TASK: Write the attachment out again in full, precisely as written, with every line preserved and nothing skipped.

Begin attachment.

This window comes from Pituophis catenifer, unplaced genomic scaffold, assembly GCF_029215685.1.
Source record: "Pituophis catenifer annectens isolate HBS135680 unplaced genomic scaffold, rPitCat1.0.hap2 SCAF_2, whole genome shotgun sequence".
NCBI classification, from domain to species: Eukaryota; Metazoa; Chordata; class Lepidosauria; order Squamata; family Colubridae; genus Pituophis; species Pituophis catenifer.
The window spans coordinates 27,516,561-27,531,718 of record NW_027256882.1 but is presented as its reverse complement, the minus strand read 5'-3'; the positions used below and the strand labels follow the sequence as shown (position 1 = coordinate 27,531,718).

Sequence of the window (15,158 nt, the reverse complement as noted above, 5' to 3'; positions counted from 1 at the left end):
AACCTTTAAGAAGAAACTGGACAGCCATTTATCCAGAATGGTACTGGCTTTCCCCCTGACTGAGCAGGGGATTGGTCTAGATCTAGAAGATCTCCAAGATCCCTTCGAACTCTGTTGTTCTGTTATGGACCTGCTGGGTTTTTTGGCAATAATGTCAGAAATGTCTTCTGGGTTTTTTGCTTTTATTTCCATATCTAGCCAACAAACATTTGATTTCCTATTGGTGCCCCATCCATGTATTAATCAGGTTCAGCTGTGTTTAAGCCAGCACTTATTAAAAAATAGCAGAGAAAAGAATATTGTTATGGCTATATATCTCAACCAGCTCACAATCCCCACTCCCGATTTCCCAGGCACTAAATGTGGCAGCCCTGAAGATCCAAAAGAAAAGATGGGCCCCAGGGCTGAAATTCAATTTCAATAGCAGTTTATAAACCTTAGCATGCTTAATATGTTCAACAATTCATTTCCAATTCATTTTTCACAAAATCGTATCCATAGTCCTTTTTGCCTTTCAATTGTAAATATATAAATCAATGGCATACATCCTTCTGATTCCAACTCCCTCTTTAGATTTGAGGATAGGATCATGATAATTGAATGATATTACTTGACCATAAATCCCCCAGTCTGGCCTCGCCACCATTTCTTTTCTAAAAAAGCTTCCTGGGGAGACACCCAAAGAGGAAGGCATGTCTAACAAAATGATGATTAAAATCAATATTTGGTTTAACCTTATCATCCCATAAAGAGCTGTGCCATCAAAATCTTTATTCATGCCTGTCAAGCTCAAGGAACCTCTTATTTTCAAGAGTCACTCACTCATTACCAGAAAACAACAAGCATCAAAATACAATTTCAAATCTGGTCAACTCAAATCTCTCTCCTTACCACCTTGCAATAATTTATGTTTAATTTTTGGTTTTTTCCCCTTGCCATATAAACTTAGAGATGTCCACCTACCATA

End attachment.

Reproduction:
This window comes from Pituophis catenifer, unplaced genomic scaffold, assembly GCF_029215685.1.
Source record: "Pituophis catenifer annectens isolate HBS135680 unplaced genomic scaffold, rPitCat1.0.hap2 SCAF_2, whole genome shotgun sequence".
NCBI classification, from domain to species: Eukaryota; Metazoa; Chordata; class Lepidosauria; order Squamata; family Colubridae; genus Pituophis; species Pituophis catenifer.
The window spans coordinates 27,516,561-27,531,718 of record NW_027256882.1 but is presented as its reverse complement, the minus strand read 5'-3'; the positions used below and the strand labels follow the sequence as shown (position 1 = coordinate 27,531,718).

Sequence of the window (15,158 nt, the reverse complement as noted above, 5' to 3'; positions counted from 1 at the left end):
AACCTTTAAGAAGAAACTGGACAGCCATTTATCCAGAATGGTACTGGCTTTCCCCCTGACTGAGCAGGGGATTGGTCTAGATCTAGAAGATCTCCAAGATCCCTTCGAACTCTGTTGTTCTGTTATGGACCTGCTGGGTTTTTTGGCAATAATGTCAGAAATGTCTTCTGGGTTTTTTGCTTTTATTTCCATATCTAGCCAACAAACATTTGATTTCCTATTGGTGCCCCATCCATGTATTAATCAGGTTCAGCTGTGTTTAAGCCAGCACTTATTAAAAAATAGCAGAGAAAAGAATATTGTTATGGCTATATATCTCAACCAGCTCACAATCCCCACTCCCGATTTCCCAGGCACTAAATGTGGCAGCCCTGAAGATCCAAAAGAAAAGATGGGCCCCAGGGCTGAAATTCAATTTCAATAGCAGTTTATAAACCTTAGCATGCTTAATATGTTCAACAATTCATTTCCAATTCATTTTTCACAAAATCGTATCCATAGTCCTTTTTGCCTTTCAATTGTAAATATATAAATCAATGGCATACATCCTTCTGATTCCAACTCCCTCTTTAGATTTGAGGATAGGATCATGATAATTGAATGATATTACTTGACCATAAATCCCCCAGTCTGGCCTCGCCACCATTTCTTTTCTAAAAAAGCTTCCTGGGGAGACACCCAAAGAGGAAGGCATGTCTAACAAAATGATGATTAAAATCAATATTTGGTTTAACCTTATCATCCCATAAAGAGCTGTGCCATCAAAATCTTTATTCATGCCTGTCAAGCTCAAGGAACCTCTTATTTTCAAGAGTCACTCACTCATTACCAGAAAACAACAAGCATCAAAATACAATTTCAAATCTGGTCAACTCAAATCTCTCTCCTTACCACCTTGCAATAATTTATGTTTAATTTTTGGTTTTTTCCCCTTGCCATATAAACTTAGAGATGTCCACCTACCATA